When Marvel studios announced that they’d follow up the successful Iron Man with an Incredible Hulk reboot, an adaptation of Thor, and an adaptation of Captain America, I knew it was that last one that would be the biggest challenge. While characters like Thor make you think of cool things like Norse mythology and Viking warfare, Captain America is a character that conjures the kind of the mindless flag waving personified by the Trey Parker and Matt Stone song “America, Fuck Yeah” from the movie Team America: World Peace. I wasn’t sure how they’d go about marketing a superhero with a red white and blue shield to a world audience, and I also wasn’t whether they’d go with the World War II setting or if they’d keep his kitschy costume. That they brought in the less than awesome Joe Johnston in to direct the film brought my faith down significantly. The casting of Chris Evans, whose performance was easily the worst thing about the Fantastic Four movies, made me even less excited for the movie. The only thing that got me to even go near the movie was sheer Marvel geekery and completeism. I went to the movie with very low expectations, which may have just set me up for a rather pleasant surprise.
The majority of Captain America is set during World War II, and focuses on Steve Rogers (Chris Evans), a scrawny short weakling who in spite of his medical problems is desperate to enlist in the army in order to fight Nazi Germany. When asked if his desire is to “kill nazis” he responds: “I don’t want to kill anyone… I just don’t like bullies.” Seeing potential in Rogers’ attitude, a scientist working for the Army named Abraham Erskine (Stanley Tucci) decided to recruit him for a program intended to create a super soldier over the objections of Col. Chester Phillips (Tommy Lee Jones), who doesn’t see the same potential in the asthmatic recruit. The experiment is a success, giving Rogers increased strength, agility, and endurance, but because of an attack by a German spy the program is sabotaged and Rogers is left as the only remaining super soldier. Unsure what to do with their new creation the army sends him on a stage tour in order to encourage people to buy war bonds, but Rogers wants to do more than punch an actor playing Hitler on stage.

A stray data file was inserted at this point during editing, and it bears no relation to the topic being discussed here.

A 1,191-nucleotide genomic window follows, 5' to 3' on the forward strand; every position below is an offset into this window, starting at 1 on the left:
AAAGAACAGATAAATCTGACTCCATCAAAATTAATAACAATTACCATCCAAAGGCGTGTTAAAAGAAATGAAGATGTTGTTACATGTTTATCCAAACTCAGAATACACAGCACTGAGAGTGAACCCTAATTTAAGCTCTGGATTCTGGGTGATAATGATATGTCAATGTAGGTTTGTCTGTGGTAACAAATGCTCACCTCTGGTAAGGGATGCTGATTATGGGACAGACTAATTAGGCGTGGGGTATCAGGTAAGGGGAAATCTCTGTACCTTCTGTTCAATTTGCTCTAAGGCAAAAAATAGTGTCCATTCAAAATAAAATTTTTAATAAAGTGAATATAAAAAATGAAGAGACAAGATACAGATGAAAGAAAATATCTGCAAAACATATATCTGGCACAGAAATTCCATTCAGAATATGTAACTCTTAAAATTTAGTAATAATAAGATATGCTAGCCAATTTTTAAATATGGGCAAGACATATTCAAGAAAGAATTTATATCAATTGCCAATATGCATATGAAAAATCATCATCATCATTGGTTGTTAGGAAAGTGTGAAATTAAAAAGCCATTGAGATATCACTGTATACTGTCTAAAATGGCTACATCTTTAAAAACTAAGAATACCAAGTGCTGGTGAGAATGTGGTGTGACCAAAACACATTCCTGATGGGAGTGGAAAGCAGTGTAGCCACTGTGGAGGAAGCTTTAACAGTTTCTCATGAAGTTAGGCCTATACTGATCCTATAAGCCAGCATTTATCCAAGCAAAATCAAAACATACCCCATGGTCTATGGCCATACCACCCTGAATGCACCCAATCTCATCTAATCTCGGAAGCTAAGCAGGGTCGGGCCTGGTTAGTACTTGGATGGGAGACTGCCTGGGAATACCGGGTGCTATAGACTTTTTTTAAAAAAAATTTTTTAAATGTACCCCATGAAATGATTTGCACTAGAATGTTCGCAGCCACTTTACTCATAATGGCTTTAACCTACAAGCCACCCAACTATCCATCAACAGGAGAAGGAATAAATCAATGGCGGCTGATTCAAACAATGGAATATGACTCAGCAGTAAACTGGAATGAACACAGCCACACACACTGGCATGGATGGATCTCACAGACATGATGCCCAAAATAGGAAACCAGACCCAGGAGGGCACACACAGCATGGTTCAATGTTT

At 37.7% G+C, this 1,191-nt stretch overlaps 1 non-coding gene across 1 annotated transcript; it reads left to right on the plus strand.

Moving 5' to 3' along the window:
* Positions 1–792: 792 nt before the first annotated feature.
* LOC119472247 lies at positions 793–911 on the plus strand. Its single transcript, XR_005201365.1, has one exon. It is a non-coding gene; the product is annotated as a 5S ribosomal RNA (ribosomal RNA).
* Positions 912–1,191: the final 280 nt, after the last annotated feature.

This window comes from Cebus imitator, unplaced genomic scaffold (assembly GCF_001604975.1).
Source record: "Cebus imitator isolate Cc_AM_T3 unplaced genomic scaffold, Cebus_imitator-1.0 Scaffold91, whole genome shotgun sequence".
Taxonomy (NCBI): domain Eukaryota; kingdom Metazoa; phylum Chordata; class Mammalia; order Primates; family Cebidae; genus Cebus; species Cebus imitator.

What’s probably Captain America: The First Avenger’s biggest failing is that Captain America himself is not a very interesting character. Rogers begins the movie pretty much the same as he ends it, he’s a white bread All-American kid from Brooklyn with very little moral ambiguity. He isn’t a dark avenger like Batman, he doesn’t have a colorful personality or redemption arc like Iron Man, he isn’t mired in royal intrigue like Thor. You could maybe compare him to Spider-Man, but Peter Parker at least has a personal life and secret identity to juggle and has more time to grow over the course of his films. Chris Evans does the best he can with the material and does at least make Rogers a pretty likable person, but there’s not a ton to latch onto.